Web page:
Despite being created to be a small, fast fighting dog back in the 19th century, the Staffordshire Bull terrier of modern days carries a strong reputation of courage, intelligence, and love of children. Known as “Staffies” to fans of the breed, they exhibit great affection and playfulness and are faithful companies that continue to soar in popularity.
Head and Skull
The skull is broad and short, The cheek muscles are pronounced and noticeable. Stop is distinct and the foreface is short with a black nose.
Although it is preferrable for the eyes to be dark, there are instances whereby the coat colour can affect the colouration of the eyes. Round in shape and of medium size with dark rims.
Ears can be half pricked or rose, without being large or heavy.
The neck will be muscular and quite short, beginning to widen towards the shoulders.
The forelegs are straight and well boned, set wide apart and without signs of weakness at the pasterns which is where the feet will turn out slightly. No looseness at the elbow and shoulders should be well laid back.
Hocks well let down and stifles well bent. When viewed from behind the legs should be parallel. Well muscled.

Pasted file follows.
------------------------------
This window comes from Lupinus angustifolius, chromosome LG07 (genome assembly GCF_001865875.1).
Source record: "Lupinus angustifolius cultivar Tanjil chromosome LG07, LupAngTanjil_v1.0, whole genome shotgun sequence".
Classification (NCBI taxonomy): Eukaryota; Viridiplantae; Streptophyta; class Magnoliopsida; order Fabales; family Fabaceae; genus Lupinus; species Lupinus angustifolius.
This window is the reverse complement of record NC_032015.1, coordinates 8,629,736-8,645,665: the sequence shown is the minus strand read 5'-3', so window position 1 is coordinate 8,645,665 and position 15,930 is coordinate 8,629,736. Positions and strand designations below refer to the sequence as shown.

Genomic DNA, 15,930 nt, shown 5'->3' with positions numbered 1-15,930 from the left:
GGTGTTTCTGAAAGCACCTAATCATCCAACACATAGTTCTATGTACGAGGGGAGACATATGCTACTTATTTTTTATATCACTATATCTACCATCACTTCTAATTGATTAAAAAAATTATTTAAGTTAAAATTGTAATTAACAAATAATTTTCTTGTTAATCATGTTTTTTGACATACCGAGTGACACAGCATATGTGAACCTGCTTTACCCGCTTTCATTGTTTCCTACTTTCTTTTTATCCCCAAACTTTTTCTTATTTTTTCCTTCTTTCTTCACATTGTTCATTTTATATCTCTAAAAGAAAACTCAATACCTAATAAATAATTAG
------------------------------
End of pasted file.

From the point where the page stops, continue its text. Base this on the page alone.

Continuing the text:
The body should be close coupled with a level topline, wide front, deep brisket and well sprung ribs. Muscular with good definition throughout.
Medium in size and well padded and strong. In solid coloured dogs the nails should be black.
Tail should be low set and of medium length, tapering to a point and carried low. No excessive curling.
When viewed from either front or rear, the legs should move parallel. Noticeable drive from the back legs and general powe and agility.
Close, short and smooth.
Fawn, white, blue, black or red or any pf the previous with white. Any shade of brindle including with white.
Weight for males is 13 to 17 kilos in males, 11 to 15 kilos in females. Height at withers is 36 to 41 centimetres, relative to weight.
Unilateral or bilateral cryptorchid.
Viciousness or extreme shyness.